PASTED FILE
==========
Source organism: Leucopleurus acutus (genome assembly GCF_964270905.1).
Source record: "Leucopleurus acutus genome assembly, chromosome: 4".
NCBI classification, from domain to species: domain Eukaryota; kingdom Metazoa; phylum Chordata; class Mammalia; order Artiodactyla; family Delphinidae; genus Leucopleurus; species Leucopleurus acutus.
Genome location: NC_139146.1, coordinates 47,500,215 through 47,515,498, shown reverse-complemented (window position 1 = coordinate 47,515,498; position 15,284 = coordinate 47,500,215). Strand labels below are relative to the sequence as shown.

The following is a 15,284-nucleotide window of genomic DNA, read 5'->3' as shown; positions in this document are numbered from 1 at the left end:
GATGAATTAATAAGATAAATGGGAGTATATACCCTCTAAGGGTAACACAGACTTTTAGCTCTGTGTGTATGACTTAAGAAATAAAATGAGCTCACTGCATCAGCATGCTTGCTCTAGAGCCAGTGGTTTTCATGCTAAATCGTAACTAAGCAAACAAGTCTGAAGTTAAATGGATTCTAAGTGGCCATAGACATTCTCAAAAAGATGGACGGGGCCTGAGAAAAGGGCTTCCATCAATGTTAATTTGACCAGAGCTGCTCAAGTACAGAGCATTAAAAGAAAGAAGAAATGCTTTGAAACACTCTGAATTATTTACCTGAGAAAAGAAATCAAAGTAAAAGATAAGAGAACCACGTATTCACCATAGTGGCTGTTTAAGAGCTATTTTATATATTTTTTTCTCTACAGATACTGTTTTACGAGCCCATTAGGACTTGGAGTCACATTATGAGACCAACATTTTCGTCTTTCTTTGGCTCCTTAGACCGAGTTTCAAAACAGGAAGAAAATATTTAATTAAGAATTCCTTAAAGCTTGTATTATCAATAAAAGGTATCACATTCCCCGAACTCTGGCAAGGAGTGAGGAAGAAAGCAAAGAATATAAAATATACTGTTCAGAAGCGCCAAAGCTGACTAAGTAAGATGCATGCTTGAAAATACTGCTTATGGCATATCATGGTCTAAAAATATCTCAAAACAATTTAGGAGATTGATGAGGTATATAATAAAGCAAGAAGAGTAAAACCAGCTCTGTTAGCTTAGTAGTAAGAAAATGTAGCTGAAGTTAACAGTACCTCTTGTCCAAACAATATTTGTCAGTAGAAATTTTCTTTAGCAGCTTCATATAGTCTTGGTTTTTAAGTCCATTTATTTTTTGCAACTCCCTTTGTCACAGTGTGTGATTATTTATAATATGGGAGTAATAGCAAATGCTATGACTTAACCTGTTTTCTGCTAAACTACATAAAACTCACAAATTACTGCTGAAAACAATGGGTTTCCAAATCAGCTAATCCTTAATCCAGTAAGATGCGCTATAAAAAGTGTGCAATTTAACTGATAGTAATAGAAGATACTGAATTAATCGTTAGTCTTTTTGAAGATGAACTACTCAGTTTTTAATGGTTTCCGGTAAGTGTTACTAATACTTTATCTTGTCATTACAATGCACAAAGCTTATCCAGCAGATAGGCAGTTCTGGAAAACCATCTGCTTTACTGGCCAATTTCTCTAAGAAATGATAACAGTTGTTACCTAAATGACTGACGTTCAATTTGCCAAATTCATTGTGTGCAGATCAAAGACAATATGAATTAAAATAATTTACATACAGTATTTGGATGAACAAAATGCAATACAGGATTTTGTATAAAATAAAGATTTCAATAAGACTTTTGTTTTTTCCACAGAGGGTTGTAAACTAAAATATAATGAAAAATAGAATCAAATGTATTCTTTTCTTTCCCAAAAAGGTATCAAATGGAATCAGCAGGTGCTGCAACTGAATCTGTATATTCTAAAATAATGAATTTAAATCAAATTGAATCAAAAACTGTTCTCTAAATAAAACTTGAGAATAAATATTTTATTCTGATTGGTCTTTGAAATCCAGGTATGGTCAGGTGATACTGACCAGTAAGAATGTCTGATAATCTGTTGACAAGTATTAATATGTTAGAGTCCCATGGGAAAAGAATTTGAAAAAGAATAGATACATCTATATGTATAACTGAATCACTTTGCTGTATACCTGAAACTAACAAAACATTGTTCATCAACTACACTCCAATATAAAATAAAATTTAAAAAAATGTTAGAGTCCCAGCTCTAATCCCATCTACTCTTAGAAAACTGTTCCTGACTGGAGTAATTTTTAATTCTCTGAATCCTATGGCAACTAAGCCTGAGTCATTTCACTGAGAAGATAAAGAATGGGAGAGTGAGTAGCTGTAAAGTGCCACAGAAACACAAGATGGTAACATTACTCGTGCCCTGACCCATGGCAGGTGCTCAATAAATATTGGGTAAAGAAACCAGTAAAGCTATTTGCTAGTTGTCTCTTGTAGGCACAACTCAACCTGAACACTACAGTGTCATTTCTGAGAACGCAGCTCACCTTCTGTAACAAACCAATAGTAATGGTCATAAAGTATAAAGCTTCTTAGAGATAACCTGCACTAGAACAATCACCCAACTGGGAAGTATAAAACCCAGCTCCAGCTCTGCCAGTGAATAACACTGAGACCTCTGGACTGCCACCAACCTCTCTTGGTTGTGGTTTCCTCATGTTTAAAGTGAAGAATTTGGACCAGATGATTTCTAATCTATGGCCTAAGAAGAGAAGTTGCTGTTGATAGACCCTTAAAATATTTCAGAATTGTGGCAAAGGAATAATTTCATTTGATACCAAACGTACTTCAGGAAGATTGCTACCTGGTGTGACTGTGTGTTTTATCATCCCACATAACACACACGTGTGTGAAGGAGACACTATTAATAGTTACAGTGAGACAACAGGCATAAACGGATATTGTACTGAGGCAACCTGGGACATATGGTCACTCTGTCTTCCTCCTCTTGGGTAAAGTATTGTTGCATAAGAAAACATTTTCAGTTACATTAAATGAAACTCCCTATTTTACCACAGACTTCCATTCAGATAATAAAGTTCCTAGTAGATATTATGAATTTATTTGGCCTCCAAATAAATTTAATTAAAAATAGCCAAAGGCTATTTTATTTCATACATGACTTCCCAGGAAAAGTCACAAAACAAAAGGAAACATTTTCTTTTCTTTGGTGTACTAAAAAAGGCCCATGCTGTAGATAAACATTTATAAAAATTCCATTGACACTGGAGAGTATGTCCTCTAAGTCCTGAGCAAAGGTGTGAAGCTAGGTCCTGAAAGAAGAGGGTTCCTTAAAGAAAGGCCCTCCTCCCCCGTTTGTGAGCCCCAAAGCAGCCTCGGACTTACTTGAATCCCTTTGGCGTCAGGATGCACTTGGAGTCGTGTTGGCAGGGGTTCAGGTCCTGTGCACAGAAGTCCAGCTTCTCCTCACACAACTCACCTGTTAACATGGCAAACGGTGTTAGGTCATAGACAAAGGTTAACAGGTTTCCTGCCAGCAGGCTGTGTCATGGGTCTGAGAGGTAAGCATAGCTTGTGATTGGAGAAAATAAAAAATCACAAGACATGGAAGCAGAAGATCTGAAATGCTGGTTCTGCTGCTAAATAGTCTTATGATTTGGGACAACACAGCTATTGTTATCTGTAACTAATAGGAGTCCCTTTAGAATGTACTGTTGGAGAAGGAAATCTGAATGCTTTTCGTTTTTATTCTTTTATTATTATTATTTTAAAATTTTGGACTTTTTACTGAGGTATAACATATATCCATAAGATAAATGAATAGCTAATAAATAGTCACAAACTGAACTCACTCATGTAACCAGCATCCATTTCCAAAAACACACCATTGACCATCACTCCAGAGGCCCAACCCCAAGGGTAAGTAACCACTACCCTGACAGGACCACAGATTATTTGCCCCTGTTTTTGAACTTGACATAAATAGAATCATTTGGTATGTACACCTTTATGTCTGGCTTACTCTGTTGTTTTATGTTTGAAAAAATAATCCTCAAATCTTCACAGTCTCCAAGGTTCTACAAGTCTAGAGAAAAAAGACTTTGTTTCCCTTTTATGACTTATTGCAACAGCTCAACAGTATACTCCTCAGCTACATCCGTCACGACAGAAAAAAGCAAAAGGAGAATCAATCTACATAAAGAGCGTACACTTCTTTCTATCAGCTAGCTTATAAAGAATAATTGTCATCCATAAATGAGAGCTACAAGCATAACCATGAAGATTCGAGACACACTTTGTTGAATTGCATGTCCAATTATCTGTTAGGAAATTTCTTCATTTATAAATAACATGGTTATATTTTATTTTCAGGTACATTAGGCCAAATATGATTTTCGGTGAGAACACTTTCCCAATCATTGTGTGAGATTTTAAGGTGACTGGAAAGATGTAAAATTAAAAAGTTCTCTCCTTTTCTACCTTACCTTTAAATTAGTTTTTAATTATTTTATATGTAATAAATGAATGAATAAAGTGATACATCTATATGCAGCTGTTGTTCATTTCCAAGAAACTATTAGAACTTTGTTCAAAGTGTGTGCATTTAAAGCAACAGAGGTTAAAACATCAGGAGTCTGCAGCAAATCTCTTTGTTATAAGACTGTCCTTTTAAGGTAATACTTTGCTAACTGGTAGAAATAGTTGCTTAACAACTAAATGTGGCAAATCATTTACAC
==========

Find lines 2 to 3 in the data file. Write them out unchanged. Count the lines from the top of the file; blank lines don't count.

Source record: "Leucopleurus acutus genome assembly, chromosome: 4".
NCBI classification, from domain to species: domain Eukaryota; kingdom Metazoa; phylum Chordata; class Mammalia; order Artiodactyla; family Delphinidae; genus Leucopleurus; species Leucopleurus acutus.